Progressive relaxation is a technique for learning to control the state of tension in one’s muscles. It was developed by American physician Edmund Jacobson in the early 1920s. It is not at all clear how shutting down our physical responses can be so effective in curing various disorders, including insomnia.
A progressive relaxation method (PMR) has become increasingly recommended by physicians and alternative practitioners alike over the past few decades. The method is to alternate the contraction and relaxation of all major muscle groups one by one. It started from one end of the body, goes through the body and ends with the other end of the body – literally going all key muscles from toe to top or other way round.
Generally speaking, a relaxation technique (or training) is any method, process, procedure, or activity that helps a person to relax; to attain a state of increased calmness; or otherwise reduce levels of anxiety, stress or anger. Relaxation techniques are often employed as one element of a wider stress management program and can decrease muscle tension, lower the blood pressure and slow heart and breath rates, among other health benefits.
People respond to stress in different ways, namely, by becoming overwhelmed, depressed or both. Yoga, QiGong, Taiji, and other techniques that include deep breathing tend to calm people who are overwhelmed by stress. Rhythmic exercise improves the mental and physical health of those who are depressed. People who encounter both symptoms simultaneously, feeling depressed in some ways and overexcited in others, may do best by walking or performing yoga techniques that are focused on strength.
Various techniques are used by individuals to improve their state of relaxation. Some of the methods are performed alone; some require the help of another person (often a trained professional); some involve movement, some focus on stillness; while other methods involve different elements.
Certain relaxation techniques known as “formal and passive relaxation exercises” are generally performed while sitting or lying quietly, with minimal movement and involve “a degree of withdrawal”. These include:
- Autogenic training
- Deep breathing
- Mindbody relaxation
- Zen Yoga
- Progressive Muscle Relaxation
- Yoga Nidra
Movement-based relaxation methods incorporate exercise such as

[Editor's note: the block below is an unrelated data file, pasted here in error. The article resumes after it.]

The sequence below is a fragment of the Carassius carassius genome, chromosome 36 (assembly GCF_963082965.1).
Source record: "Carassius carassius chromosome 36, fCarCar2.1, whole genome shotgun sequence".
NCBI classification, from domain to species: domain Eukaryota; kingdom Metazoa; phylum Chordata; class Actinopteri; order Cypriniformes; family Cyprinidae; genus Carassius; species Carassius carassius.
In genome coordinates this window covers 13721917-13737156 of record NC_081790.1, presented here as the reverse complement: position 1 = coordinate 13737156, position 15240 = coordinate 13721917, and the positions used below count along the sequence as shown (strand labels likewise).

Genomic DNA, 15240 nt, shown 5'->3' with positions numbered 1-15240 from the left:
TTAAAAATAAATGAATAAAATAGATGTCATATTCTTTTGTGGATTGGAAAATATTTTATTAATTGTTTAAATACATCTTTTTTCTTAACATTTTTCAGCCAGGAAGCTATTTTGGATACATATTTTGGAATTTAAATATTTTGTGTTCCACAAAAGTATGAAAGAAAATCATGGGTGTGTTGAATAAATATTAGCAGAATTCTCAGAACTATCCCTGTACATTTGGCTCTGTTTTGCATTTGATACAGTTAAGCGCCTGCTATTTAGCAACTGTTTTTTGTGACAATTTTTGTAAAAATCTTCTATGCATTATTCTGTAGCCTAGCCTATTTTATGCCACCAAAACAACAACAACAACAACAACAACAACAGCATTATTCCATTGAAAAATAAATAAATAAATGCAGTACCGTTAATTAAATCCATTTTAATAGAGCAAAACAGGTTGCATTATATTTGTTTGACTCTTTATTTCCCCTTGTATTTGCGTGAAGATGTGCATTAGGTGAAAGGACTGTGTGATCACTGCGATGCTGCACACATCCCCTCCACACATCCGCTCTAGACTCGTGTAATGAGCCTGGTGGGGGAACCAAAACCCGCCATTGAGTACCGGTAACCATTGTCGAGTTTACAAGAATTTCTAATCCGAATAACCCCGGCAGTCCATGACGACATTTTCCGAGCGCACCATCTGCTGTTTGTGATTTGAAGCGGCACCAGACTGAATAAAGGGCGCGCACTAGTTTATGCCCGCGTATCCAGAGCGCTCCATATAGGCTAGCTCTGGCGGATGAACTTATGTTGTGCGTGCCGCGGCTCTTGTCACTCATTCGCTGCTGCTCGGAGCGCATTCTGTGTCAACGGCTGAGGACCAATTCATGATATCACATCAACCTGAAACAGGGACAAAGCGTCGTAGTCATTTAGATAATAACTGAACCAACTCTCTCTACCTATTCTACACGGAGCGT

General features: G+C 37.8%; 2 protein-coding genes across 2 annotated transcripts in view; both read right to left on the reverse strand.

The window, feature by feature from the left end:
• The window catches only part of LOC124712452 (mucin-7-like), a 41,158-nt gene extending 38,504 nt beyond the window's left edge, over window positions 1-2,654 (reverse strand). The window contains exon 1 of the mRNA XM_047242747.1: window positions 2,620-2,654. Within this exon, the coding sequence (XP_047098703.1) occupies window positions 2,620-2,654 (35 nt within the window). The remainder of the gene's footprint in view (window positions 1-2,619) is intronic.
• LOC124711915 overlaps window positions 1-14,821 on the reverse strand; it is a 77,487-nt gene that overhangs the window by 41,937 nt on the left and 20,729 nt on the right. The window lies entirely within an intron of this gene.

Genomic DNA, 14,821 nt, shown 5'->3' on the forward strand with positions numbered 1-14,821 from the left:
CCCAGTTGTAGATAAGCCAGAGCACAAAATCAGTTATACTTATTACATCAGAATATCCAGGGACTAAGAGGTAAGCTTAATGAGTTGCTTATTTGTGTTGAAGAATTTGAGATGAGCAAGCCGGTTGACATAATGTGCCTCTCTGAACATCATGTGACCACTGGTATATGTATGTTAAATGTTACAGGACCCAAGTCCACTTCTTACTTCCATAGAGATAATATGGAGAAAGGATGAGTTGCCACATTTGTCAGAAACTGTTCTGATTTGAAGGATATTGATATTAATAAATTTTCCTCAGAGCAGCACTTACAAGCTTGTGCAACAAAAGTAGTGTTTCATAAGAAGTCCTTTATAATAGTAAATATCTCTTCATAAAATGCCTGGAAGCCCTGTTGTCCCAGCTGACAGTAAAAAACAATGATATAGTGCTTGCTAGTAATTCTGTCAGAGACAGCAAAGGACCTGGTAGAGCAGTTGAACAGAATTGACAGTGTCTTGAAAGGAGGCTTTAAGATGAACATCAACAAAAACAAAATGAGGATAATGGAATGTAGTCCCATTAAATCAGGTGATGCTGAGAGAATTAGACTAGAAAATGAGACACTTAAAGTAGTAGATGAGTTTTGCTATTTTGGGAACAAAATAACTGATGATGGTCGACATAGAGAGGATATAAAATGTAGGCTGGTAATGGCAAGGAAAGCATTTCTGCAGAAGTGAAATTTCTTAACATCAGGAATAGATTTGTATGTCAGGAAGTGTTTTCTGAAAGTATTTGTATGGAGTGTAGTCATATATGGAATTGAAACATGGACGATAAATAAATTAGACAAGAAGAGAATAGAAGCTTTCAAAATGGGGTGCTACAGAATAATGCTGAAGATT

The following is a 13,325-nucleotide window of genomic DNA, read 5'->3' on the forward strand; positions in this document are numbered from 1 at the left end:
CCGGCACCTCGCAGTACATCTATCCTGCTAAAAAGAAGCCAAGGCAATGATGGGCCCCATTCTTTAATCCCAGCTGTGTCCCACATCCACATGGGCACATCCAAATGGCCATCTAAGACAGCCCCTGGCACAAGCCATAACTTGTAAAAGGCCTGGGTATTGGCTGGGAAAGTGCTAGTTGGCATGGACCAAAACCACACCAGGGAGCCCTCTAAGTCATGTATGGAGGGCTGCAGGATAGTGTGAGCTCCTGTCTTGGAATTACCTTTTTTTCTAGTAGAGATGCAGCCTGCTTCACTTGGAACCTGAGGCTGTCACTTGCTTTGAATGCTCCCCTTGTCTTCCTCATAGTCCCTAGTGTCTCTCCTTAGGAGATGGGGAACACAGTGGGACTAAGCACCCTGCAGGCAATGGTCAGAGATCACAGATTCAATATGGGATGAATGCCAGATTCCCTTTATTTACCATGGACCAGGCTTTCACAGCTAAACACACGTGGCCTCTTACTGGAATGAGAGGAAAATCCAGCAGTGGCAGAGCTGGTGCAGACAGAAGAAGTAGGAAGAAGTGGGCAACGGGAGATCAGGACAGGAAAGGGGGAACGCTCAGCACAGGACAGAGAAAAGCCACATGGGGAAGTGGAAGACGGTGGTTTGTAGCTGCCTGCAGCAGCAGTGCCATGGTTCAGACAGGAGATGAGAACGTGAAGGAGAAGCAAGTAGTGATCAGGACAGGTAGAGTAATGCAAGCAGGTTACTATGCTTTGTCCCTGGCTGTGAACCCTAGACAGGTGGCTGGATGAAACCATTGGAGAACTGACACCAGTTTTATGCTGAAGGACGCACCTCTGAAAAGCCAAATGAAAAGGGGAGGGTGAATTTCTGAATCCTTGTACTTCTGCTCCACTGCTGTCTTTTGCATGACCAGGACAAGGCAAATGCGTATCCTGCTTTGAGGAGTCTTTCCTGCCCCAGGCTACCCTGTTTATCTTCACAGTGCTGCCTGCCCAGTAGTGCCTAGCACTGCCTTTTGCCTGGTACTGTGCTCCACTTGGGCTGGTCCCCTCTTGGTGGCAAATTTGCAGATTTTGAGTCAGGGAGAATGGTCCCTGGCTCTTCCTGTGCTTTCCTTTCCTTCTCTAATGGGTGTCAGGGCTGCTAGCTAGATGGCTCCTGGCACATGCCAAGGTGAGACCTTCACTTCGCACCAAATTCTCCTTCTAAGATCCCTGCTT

- T’ai chi
Some forms of bodywork are helpful in promoting a state of increased relaxation. Examples include massage, acupuncture, the Feldenkrais Method, reflexology and self-regulation.
Some relaxation methods can also be used during other activities, for example, auto-suggestion and prayer. At least one study has suggested that listening to certain types of music, particularly New Age music and classical music can increase feelings associated with relaxation, such as peacefulness and a sense of ease.
A technique growing in popularity is flotation therapy, which is the use of a float tank in which a solution of Epsom salt is kept at skin temperature to provide effortless floating. Research in USA and Sweden has demonstrated a powerful and profound relaxation after twenty minutes. In some cases, floating may reduce pain and stress and has been shown to release endorphins.
Even actions as simple as a walk in the park have been shown to aid feelings of relaxation, regardless of the initial reason for the visit.
This Progressive muscle relaxation (PMR) exercise can be very beneficial if you have racing mind and struggle to ‘let go’. This kind of exercise is especially beneficial if you are perfectionist (and a bit of a control-freak), impatient and fast thinker & doer. Learning to relax muscles is particularly good for those who store stress in their muscles.
Before you start this make your environment comfy: nice music, soft lightning/candles, aromatherapy oils or anything that makes your feel good to start with. This can be your luxury ‘me moment’ of the day.
Pre-words: Contract the muscles for 2-5 seconds at each phase, follow by complete relaxation and then let go. Now follow these steps:
- Lie down with your legs up the wall.
- Close your eyes and bring your attention to breathing.
- Focus on the movement of your belly (from where your breathing should come).
- Deepen and extend your exhale (naturally).
- Notice the slight gap at the end of each breath (especially after exhale).
- Don’t block any thoughts or sensations – let them come and go.
- Start scanning through your body (for example from toe to top).
- Wriggle your toes… relax and let go.
- Bend your ankles toward your body as far as you can… relax and let go.
- Contract your thighs… relax and let go.
- Tight your hip muscles… relax and let go.
- Squeeze your buttocks… relax and let go.
- Squeeze your navel down the floor… relax and let go.
- Squeeze your shoulders up to your ears… relax and let go.
- Clench your fists tightly… relax and let go.
- Contract your face… relax and let go.
- Wrinkle your forehead, try to make your eyebrows touch your hairline… relax and let go.
- Close your eyes as tightly as you can… relax and let go.
- Become aware of any other tension area, scrunch it, relax and let go.
- Follow your breathing and focus on long exhale.
You can do this exercise at any time during the day when you feel tense or stressed. It can also be done as a wind down routine just before getting to bed.
Remember: People respond differently to various activities. Some feel pleasant or refreshed, and others might feel calm and relaxed after an activity like this one. Some people notice little change the first time, but with practice, their control increases – as well as the benefits. If you practice this activity, your relaxation is likely to increase.
More exercises and tips
- Progressive Muscle Relaxation Guidance (doc)
- Progressive Muscle Relaxation (10 mins YouTube)
- Progressive Muscle Relaxation (8 mins YouTube)
- Progressive Muscle Relaxation Meditation (10 mins YouTube)